Why don't we see more translation of health promotion research to practice? Rethinking the efficacy-to-effectiveness transition

Am J Public Health. 2003 Aug;93(8):1261-7. doi: 10.2105/ajph.93.8.1261.


The gap between research and practice is well documented. We address one of the underlying reasons for this gap: the assumption that effectiveness research naturally and logically follows from successful efficacy research. These 2 research traditions have evolved different methods and values; consequently, there are inherent differences between the characteristics of a successful efficacy intervention versus those of an effectiveness one. Moderating factors that limit robustness across settings, populations, and intervention staff need to be addressed in efficacy studies, as well as in effectiveness trials. Greater attention needs to be paid to documenting intervention reach, adoption, implementation, and maintenance. Recommendations are offered to help close the gap between efficacy and effectiveness research and to guide evaluation and possible adoption of new programs.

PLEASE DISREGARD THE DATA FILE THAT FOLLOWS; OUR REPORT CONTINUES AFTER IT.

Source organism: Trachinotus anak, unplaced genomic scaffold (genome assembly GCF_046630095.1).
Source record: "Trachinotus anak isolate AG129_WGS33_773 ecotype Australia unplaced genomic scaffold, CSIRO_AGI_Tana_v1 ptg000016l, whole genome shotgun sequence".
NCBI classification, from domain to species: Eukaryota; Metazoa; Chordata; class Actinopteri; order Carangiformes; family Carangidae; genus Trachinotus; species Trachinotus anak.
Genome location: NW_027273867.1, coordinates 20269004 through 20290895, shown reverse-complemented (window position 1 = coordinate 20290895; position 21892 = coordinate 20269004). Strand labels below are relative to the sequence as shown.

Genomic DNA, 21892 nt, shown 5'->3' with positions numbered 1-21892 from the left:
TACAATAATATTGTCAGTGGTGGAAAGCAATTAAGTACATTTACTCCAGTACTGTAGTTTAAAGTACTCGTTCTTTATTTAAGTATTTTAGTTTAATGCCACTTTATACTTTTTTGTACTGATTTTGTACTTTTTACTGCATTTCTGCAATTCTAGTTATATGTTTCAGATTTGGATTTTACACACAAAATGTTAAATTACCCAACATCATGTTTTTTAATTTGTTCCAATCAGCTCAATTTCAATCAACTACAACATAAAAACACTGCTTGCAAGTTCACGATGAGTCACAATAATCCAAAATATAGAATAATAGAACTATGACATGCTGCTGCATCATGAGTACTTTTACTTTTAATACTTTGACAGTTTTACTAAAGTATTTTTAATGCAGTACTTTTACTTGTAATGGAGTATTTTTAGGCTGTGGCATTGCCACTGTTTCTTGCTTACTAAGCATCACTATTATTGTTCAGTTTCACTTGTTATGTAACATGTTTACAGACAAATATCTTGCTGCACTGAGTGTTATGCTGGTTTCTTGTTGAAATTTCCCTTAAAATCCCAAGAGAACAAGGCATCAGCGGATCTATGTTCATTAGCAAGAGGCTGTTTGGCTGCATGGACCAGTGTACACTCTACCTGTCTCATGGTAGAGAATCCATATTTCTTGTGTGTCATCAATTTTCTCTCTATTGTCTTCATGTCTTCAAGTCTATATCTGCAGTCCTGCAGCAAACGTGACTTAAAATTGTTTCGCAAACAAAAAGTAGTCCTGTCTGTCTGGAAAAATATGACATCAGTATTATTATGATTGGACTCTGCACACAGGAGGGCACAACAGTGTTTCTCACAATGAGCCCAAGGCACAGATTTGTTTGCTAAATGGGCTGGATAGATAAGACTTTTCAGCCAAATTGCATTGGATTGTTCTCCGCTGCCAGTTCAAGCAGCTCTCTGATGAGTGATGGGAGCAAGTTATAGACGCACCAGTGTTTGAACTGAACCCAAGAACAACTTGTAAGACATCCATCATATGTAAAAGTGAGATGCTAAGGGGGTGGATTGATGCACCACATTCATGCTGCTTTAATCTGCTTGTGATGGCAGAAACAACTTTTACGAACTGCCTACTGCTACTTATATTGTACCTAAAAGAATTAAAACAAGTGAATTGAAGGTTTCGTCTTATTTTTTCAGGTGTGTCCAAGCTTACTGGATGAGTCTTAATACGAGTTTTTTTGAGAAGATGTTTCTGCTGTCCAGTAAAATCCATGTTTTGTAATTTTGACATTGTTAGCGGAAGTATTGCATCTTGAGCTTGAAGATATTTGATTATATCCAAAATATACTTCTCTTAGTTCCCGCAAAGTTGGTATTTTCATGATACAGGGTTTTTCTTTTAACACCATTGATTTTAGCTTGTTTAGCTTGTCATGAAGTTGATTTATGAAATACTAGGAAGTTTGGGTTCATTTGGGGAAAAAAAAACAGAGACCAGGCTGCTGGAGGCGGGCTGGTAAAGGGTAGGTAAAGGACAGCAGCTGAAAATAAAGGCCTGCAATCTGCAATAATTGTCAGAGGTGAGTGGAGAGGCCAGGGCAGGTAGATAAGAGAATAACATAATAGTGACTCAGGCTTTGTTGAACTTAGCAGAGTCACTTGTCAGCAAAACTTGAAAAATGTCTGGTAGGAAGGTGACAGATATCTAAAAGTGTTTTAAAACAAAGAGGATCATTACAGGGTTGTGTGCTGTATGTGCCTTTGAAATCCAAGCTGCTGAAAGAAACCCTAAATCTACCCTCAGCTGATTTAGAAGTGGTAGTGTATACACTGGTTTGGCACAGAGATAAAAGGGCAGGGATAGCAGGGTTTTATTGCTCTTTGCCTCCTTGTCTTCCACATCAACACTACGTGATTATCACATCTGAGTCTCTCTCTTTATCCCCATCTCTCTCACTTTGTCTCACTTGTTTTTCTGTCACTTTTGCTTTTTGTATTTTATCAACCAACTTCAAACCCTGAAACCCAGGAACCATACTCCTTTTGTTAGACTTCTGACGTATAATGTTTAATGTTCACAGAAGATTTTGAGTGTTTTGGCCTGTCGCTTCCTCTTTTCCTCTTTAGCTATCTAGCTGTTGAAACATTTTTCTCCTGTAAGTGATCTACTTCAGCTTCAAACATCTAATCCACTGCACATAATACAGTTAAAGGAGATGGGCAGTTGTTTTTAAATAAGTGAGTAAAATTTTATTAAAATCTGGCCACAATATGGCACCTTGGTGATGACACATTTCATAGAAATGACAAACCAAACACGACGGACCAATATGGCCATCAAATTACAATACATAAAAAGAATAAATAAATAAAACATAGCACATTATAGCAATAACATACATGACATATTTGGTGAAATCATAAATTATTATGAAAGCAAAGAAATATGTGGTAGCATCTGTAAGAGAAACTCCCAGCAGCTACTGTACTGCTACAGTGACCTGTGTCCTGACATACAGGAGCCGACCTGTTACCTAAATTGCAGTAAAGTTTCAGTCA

Publication types

  • Research Support, Non-U.S. Gov't
  • Research Support, U.S. Gov't, P.H.S.

MeSH terms

  • Diffusion of Innovation
  • Evidence-Based Medicine
  • Health Promotion*
  • Health Services Research / methods*
  • Humans
  • Information Dissemination
  • Outcome Assessment, Health Care / methods*
  • Practice Patterns, Physicians'*
  • Public Health Practice*
  • Research Design
  • United States